Going on Strike

 

Along with Wikipedia and other sites, this blog will go on strike on the 18th of January, 2012. We will be closed starting 13:00 UTC (also known as 1 pm Greenwich Mean Time – that’s 8 am Eastern Standard Time for you Americans). We should be back 12 hours later.

Congress has decided to shelve the Stop Online Piracy Act (SOPA) until a more compliant president is elected. But we need to let them know now that this bill sucks, along with its evil partner, the Protect IP Act or PIPA. That’s what the internet strike is about.

My homepage will be on strike too—in fact, it started today! Yours can easily do the same: just copy my homepage onto yours and adjust it to taste.

(By the way, the official version of the “strike” webpage is flawed because it uses relative links that don’t work when you copy it to your own site. I fixed those in my version.)

12 Responses to Going on Strike

  1. Verne says:

    this ought to be interesting.

  2. This strike means I’m less behind on the myriad of blog articles you’re forcing me to write!

  3. Walter Blackstock says:

    Let’s not forget HR3699: “The Research Works Act, also known as H.R. 3699, is a bill that was introduced in the United States House of Representatives at the 112th United States Congress on December 16, 2011, by Representative Darrell Issa (R-CA) and co-sponsored by Carolyn B. Maloney (D-NY). The bill contains provisions to prohibit open access mandates for federally funded research and effectively revert the NIH’s Public Access Policy that allows taxpayer-funded research to be freely accessible online.” (Wikipedia)

    • John Baez says:

      Indeed, on Google+ we’re also busy complaining about that! These days the political life of an American intellectual is like bailing water out of a sinking rowboat.

      WordPress has made it easy to go on strike – we’ll see if it works, but starting at 1 pm UTC (also known as 1 pm Greenwich Mean Time, or 8 am EST) on the 18th you should see a strike notice here instead of the usual blog.

  4. simplicio says:

    This strike made a lot more sense back before they shelved the law.

    (or maybe I’m just bitter because my effective IQ will drop ten points when wikipedia goes dark)

    • John Baez says:

      They have not shelved the Protect IP Act or PIPA, which is the evil partner SOPA. And they—the US Congress—need to hear from people before they realize that internet freedom has a constituency. While you’re taking a break from using Wikipedia, email your congresspeople so we don’t need to do this again!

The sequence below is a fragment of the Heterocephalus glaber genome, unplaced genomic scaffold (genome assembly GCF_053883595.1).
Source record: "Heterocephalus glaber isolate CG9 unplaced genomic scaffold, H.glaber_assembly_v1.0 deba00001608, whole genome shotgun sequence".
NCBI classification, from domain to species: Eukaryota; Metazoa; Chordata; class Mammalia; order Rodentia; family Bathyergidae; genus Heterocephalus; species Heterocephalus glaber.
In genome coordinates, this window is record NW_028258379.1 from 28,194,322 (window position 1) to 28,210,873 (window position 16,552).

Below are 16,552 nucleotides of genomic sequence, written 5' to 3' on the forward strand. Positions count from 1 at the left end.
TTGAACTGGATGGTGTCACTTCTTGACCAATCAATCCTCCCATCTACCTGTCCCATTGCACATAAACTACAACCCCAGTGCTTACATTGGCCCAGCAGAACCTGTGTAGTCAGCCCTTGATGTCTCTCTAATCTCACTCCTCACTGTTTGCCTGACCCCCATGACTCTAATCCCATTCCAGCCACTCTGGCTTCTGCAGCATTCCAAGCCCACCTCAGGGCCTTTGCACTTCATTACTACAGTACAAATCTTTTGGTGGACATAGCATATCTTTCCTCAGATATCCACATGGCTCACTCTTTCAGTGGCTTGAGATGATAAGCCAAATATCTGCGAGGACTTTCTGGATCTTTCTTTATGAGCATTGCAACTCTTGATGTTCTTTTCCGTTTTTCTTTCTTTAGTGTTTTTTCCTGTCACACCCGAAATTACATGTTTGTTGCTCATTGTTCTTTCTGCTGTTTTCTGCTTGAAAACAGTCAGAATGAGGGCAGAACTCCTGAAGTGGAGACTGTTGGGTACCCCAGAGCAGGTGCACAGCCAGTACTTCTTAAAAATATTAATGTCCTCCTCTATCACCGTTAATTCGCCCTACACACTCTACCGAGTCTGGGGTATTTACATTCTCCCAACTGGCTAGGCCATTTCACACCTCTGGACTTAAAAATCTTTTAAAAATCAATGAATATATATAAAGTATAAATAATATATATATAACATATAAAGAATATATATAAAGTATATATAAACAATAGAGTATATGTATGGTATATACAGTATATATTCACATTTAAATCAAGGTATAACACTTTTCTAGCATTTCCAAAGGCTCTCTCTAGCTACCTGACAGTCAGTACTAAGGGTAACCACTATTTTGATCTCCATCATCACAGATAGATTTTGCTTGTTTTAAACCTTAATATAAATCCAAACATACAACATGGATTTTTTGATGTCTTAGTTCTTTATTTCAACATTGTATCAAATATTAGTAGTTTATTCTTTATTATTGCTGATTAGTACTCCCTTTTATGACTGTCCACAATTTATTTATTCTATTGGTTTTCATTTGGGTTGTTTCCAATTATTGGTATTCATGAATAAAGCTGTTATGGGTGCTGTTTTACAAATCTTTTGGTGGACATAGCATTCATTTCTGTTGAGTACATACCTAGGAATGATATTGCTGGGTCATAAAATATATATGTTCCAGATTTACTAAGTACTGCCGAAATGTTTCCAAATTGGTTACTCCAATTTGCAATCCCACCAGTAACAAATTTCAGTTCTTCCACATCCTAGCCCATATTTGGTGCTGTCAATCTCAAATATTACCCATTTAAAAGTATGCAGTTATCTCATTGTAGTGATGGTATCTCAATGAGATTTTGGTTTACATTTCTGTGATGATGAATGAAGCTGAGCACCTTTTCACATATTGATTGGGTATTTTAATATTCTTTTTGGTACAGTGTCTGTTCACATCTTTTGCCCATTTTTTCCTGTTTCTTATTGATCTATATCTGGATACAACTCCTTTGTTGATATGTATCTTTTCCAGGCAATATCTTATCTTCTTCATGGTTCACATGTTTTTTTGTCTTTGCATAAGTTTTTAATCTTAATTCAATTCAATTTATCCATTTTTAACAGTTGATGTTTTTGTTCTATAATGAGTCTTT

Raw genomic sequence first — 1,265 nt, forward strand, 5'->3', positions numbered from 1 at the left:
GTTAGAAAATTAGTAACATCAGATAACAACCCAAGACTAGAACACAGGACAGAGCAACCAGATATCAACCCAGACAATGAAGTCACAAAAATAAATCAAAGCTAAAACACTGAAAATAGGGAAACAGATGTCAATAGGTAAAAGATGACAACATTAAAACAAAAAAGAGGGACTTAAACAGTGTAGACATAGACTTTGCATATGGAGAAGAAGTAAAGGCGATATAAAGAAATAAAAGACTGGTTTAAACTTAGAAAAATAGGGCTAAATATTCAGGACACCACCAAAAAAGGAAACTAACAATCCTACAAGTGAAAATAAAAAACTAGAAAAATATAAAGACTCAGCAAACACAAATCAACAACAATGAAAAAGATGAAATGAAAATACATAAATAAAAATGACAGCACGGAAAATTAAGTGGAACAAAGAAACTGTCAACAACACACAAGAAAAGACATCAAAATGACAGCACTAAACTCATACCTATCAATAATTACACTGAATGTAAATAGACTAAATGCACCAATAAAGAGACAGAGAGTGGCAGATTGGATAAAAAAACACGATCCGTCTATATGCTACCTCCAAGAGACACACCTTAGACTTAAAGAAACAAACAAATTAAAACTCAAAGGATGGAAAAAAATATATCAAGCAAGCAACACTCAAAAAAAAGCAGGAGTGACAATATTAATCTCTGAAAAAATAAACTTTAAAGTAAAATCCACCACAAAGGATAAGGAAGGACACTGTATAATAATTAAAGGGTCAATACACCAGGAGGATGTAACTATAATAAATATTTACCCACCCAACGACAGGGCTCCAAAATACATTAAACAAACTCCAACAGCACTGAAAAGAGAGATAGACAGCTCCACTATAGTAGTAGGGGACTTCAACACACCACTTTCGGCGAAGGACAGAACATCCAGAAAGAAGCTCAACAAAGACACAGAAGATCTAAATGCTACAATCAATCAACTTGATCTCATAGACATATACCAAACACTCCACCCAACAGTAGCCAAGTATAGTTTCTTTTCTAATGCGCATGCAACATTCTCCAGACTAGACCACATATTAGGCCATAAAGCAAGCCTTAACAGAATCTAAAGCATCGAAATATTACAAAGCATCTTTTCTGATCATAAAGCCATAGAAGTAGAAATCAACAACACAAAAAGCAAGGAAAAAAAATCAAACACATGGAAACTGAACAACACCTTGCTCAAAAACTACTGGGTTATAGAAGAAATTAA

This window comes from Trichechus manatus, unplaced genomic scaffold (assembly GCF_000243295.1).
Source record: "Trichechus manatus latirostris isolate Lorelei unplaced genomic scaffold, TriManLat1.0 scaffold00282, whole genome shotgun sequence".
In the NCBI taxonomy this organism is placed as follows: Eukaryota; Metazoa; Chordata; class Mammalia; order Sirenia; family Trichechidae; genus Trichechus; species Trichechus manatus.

5. John Huerta says:

    Your site appears to be 403 forbidden. Perhaps you need to fix some permissions?

  6. John Baez says:

    We’re back! For some reason the WordPress “strike” software didn’t seem to turn on at 8 am EST, so I waited a while, lost patience, then switched the blog to “privately accessible only” and went to sleep (it being night here in Singapore). When I woke up it turned out the strike software was working. But now the strike is over.

    And it seems to have done some good:

    • Jonathan Weisman, In fight over piracy bills, new economy rises against old, New York Times, 18 January 2012.

    • Hayley Tsukayama and Sarah Halzack, Senators drop support of piracy bill after protests, Washington Post, 19 January 2012.

    Chris Dodd, the chairman and CEO of the Motion Picture Association of America, fulminated:

    Only days after the White House and chief sponsors of the legislation responded to the major concern expressed by opponents and then called for all parties to work cooperatively together, some technology business interests are resorting to stunts that punish their users or turn them into their corporate pawns […]

    It is an irresponsible response and a disservice to people who rely on them for information and use their services. It is also an abuse of power given the freedoms these companies enjoy in the marketplace today. It’s a dangerous and troubling development when the platforms that serve as gateways to information intentionally skew the facts to incite their users in order to further their corporate interests.

    A so-called blackout is yet another gimmick, albeit a dangerous one, designed to punish elected and administration officials who are working diligently to protect American jobs from foreign criminals.

    But this is a good sign, actually: people recognize that he’s living in another reality, and he’s being taken to task for it.

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